Meanwhile, it’s dinner time and I’ve had no food since lunch. I was able to convince the nurse, Juliet (who was really cool), that I needed some sustenance. Even though I wasn’t supposed to eat while on pitocin, she cheated and brought me a dinner plate- I wolfed it down. She later told Rita that she totally snuck me some food. They were both in cahoots for my benefit. I still hadn’t interacted with any doctors and I had been at the hospital since about 1pm. I was thankful for that.
My BP continued to be high, and they pushed the mag sulfate in my IV. They told me I would get really tired, woozy, and that labor could possibly intensify. I slept for a bit while it kicked in, still having my early labor contractions. The doula from the birth center, Bernice, came down to help me out after I woke up. At this point, Rita went home and Karen took over the midwife care for me. She said I hadn’t progressed, and we should break my bag of waters. WOW what I sensation THAT was! It literally popped and gushed water. I was creating puddles on the chux pads, and then on the floor when I stood up. I think it was at this point that labor pains jumped about 10 levels and I was having indescribable back pain. All of the relaxation techniques we had practiced went out the window and I just held onto Dan and moaned at the peak of the contractions. I was so irritable, yelling at Dan… Bernice had to calm me down and keep me focused. But the pain was just awful. After a few hours (not sure how many, it’s still a blur) I looked at Bernice and asked her, honestly, what I had to look forward to since the contractions gave me no breaks to rest. She said she had seen many pitocin/mag births and they all led to epidurals thanks to the intense pain level brought on by the drugs. Apparently the drugs suspend your endorphins from working to help you through the pain. She assured me it wouldn’t get any better, and would probably get worse. At that point, I called for the epidural.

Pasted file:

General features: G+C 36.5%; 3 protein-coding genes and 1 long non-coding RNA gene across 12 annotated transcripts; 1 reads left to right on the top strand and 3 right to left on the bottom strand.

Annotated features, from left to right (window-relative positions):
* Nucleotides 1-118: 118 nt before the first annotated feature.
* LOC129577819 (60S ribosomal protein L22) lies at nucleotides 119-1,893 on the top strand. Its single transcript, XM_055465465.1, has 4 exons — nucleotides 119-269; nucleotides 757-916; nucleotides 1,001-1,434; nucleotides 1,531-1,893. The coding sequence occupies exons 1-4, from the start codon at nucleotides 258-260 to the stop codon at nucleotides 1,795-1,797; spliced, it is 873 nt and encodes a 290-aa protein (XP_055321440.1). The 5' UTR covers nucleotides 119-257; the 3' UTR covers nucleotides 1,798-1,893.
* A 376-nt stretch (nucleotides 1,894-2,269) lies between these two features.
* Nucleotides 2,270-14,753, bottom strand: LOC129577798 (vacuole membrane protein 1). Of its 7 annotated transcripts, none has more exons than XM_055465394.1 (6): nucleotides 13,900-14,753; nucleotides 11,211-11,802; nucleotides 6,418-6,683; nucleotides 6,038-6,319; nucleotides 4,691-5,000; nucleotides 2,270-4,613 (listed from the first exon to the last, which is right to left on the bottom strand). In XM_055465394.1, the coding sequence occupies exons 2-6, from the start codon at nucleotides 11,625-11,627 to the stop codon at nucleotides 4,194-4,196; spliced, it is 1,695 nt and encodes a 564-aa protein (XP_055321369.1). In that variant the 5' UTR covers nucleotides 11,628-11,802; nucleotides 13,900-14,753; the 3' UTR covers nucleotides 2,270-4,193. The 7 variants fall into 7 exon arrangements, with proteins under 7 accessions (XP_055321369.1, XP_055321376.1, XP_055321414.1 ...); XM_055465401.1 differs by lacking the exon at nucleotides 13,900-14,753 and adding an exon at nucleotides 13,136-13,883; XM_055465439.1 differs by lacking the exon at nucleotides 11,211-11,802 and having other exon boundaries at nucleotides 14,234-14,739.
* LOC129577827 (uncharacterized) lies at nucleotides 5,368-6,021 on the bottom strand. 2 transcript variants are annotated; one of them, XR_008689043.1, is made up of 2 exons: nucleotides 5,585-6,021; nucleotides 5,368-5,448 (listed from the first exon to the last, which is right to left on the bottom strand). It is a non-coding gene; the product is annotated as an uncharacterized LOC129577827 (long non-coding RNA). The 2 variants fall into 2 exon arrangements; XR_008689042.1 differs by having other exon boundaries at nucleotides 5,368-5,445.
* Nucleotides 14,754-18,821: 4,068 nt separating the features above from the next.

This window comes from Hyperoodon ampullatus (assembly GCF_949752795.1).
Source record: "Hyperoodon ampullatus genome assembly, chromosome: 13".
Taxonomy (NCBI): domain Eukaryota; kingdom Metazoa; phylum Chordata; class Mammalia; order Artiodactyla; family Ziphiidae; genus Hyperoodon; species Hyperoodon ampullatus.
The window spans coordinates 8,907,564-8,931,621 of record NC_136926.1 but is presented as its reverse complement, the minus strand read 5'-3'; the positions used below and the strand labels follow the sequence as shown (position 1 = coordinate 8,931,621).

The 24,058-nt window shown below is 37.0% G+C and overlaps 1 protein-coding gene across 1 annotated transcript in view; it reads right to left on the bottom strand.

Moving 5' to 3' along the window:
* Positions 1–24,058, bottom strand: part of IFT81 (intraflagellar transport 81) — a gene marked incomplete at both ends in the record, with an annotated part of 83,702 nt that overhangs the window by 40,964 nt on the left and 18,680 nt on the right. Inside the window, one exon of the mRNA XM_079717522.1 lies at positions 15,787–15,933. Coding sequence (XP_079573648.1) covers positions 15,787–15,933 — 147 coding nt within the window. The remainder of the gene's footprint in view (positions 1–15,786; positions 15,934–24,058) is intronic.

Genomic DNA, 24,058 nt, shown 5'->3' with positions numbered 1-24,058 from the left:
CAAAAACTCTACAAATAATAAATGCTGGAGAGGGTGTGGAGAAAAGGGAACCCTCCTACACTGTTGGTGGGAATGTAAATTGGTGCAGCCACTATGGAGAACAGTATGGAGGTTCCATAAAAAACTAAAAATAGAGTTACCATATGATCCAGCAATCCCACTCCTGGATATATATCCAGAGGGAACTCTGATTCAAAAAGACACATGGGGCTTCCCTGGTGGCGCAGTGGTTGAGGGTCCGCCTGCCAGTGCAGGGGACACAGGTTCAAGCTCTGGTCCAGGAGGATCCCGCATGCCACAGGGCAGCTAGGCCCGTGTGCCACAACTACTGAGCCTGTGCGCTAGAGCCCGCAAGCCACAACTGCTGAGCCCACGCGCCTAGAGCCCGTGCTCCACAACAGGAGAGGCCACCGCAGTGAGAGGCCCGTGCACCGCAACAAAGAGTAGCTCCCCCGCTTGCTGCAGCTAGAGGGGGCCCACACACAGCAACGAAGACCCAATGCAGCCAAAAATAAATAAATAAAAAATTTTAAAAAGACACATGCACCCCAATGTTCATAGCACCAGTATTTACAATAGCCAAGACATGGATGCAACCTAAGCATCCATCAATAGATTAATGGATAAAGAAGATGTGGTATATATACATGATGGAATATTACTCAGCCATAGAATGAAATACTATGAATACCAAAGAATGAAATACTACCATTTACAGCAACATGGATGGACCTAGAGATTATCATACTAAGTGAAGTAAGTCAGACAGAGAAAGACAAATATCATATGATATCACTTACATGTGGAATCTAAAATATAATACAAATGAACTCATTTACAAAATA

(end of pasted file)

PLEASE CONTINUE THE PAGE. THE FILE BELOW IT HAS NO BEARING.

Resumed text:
The anesthesiologist came in before I knew it, and luckily the contractions settled down. I sat on the edge of the bed, woozy from the mag, and didn’t notice the pain of the epi. I remember they had to insert it twice which left me with a bit of soreness days later after they removed the catheter. Once the epidural set in I was completely numb and just laying in the bed feeling like a beached whale. I was also really woozy from the mag, so after this point I don’t remember much and Dan helped me piece it back together. I remember the midwife coming in with some nurses to tell me there was meconium in the amniotic fluid so they might have to take Camille away if she didn’t cry right away. Also, they noticed her heart-rate falling a bit here and there and they were concerned.